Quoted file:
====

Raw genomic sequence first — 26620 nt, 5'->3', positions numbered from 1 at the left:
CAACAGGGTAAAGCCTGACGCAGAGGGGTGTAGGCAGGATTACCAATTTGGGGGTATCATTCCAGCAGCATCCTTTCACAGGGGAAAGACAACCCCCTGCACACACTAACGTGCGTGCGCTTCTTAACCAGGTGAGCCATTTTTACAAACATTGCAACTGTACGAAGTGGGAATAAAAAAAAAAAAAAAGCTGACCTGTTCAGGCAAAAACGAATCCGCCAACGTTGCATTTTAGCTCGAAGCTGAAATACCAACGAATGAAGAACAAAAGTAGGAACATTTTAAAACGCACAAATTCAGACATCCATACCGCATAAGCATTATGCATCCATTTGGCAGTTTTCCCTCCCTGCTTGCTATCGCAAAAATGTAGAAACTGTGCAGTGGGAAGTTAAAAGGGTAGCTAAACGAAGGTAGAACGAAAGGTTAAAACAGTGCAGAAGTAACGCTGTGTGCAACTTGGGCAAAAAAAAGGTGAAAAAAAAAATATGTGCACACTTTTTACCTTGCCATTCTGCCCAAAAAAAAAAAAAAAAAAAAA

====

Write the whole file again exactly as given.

Raw genomic sequence first — 26620 nt, 5'->3', positions numbered from 1 at the left:
CAACAGGGTAAAGCCTGACGCAGAGGGGTGTAGGCAGGATTACCAATTTGGGGGTATCATTCCAGCAGCATCCTTTCACAGGGGAAAGACAACCCCCTGCACACACTAACGTGCGTGCGCTTCTTAACCAGGTGAGCCATTTTTACAAACATTGCAACTGTACGAAGTGGGAATAAAAAAAAAAAAAAAGCTGACCTGTTCAGGCAAAAACGAATCCGCCAACGTTGCATTTTAGCTCGAAGCTGAAATACCAACGAATGAAGAACAAAAGTAGGAACATTTTAAAACGCACAAATTCAGACATCCATACCGCATAAGCATTATGCATCCATTTGGCAGTTTTCCCTCCCTGCTTGCTATCGCAAAAATGTAGAAACTGTGCAGTGGGAAGTTAAAAGGGTAGCTAAACGAAGGTAGAACGAAAGGTTAAAACAGTGCAGAAGTAACGCTGTGTGCAACTTGGGCAAAAAAAAGGTGAAAAAAAAAATATGTGCACACTTTTTACCTTGCCATTCTGCCCAAAAAAAAAAAAAAAAAAAAA